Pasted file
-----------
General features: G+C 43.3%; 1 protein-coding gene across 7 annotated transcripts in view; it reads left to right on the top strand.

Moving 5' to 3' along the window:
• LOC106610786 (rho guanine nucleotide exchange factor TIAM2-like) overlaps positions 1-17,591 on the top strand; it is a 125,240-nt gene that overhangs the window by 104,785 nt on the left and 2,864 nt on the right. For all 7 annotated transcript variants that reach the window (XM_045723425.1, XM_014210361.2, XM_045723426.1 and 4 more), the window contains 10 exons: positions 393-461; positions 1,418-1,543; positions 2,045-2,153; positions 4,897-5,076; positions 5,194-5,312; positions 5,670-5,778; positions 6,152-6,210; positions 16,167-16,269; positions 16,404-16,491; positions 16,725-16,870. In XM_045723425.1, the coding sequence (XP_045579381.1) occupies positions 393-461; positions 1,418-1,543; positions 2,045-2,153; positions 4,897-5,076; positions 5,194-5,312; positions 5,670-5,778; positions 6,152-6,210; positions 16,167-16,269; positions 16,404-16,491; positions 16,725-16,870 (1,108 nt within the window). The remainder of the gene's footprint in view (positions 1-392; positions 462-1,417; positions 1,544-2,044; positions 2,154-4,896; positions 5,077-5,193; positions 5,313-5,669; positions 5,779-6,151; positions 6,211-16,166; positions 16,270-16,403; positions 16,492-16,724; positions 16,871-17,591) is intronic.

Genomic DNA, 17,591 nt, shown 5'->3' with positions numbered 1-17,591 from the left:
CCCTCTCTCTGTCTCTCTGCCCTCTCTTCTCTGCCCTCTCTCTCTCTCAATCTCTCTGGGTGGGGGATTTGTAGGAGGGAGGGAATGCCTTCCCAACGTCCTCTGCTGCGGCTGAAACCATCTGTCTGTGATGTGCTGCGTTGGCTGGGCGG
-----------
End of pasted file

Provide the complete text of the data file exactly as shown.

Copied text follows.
General features: G+C 43.3%; 1 protein-coding gene across 7 annotated transcripts in view; it reads left to right on the top strand.

Moving 5' to 3' along the window:
• LOC106610786 (rho guanine nucleotide exchange factor TIAM2-like) overlaps positions 1-17,591 on the top strand; it is a 125,240-nt gene that overhangs the window by 104,785 nt on the left and 2,864 nt on the right. For all 7 annotated transcript variants that reach the window (XM_045723425.1, XM_014210361.2, XM_045723426.1 and 4 more), the window contains 10 exons: positions 393-461; positions 1,418-1,543; positions 2,045-2,153; positions 4,897-5,076; positions 5,194-5,312; positions 5,670-5,778; positions 6,152-6,210; positions 16,167-16,269; positions 16,404-16,491; positions 16,725-16,870. In XM_045723425.1, the coding sequence (XP_045579381.1) occupies positions 393-461; positions 1,418-1,543; positions 2,045-2,153; positions 4,897-5,076; positions 5,194-5,312; positions 5,670-5,778; positions 6,152-6,210; positions 16,167-16,269; positions 16,404-16,491; positions 16,725-16,870 (1,108 nt within the window). The remainder of the gene's footprint in view (positions 1-392; positions 462-1,417; positions 1,544-2,044; positions 2,154-4,896; positions 5,077-5,193; positions 5,313-5,669; positions 5,779-6,151; positions 6,211-16,166; positions 16,270-16,403; positions 16,492-16,724; positions 16,871-17,591) is intronic.

Genomic DNA, 17,591 nt, shown 5'->3' with positions numbered 1-17,591 from the left:
CCCTCTCTCTGTCTCTCTGCCCTCTCTTCTCTGCCCTCTCTCTCTCTCAATCTCTCTGGGTGGGGGATTTGTAGGAGGGAGGGAATGCCTTCCCAACGTCCTCTGCTGCGGCTGAAACCATCTGTCTGTGATGTGCTGCGTTGGCTGGGCGG